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Serpent in C by William Lander, Mere, Wiltshire, England, ca. 1825 (NMM 7129). Serpents were used in France as early as the late sixteenth century to support Gregorian plainsong and were still in use in provincial French churches in the twentieth century. They were traditionally made from two pieces of wood glued together and bound with leather. This instrument's construction, assembled from two separate sheets of copper, is reminiscent of the earlier style of manufacturing (the flaring bell is very unusual). Serpents made of metal rather than wood were a late phenomenon, intended for greater stability and sometimes for military use. This may be the only surviving musical instrument made by Lander (1763-1843), who was a brazier and inventor.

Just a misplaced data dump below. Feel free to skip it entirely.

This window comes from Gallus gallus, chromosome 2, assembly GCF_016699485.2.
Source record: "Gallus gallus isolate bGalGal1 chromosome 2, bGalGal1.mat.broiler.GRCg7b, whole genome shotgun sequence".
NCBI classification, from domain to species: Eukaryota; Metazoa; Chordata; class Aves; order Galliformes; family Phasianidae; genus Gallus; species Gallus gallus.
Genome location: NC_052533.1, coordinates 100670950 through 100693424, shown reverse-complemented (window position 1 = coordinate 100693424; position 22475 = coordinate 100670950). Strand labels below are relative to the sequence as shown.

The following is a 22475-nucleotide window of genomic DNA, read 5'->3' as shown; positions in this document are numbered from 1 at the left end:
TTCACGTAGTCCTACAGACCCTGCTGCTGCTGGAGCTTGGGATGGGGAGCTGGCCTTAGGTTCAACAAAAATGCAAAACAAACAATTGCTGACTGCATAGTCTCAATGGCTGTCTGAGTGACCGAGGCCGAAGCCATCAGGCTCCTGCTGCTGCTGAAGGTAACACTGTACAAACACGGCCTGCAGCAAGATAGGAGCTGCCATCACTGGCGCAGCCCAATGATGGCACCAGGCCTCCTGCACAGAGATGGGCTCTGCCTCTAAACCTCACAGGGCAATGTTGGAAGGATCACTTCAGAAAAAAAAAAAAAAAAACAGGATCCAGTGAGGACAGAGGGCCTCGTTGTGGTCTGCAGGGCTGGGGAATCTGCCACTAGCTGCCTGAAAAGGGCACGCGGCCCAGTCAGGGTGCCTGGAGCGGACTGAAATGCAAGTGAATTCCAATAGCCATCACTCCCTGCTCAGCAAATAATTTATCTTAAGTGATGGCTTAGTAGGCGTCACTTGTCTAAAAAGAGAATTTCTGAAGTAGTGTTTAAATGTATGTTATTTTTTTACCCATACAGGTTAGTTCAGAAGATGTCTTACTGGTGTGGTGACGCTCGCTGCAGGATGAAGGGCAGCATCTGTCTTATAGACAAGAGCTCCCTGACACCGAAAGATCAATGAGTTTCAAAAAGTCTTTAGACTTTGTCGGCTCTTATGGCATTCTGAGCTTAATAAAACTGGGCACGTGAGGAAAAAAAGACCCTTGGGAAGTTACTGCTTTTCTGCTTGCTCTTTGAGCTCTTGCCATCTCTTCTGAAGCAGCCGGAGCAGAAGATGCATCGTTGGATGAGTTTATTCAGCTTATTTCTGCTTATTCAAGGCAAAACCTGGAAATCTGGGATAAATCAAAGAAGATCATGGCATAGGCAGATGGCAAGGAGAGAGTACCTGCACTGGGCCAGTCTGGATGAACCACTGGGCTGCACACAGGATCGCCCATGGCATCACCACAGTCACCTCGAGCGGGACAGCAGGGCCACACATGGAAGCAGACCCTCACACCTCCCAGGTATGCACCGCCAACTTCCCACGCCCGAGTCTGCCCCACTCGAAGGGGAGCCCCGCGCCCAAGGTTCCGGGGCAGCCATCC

Details

  • Title: Copper Serpent
  • Creator: William Lander (1763-1843)
  • Date Created: 1825 c.
  • Location Created: Mere, Wiltshire, England
  • Type: brass musical instrument
  • Rights: © National Music Museum
  • Photo Credit: Mark Olencki
  • Credit: Joe R. and Joella F. Utley Colllection, 1999

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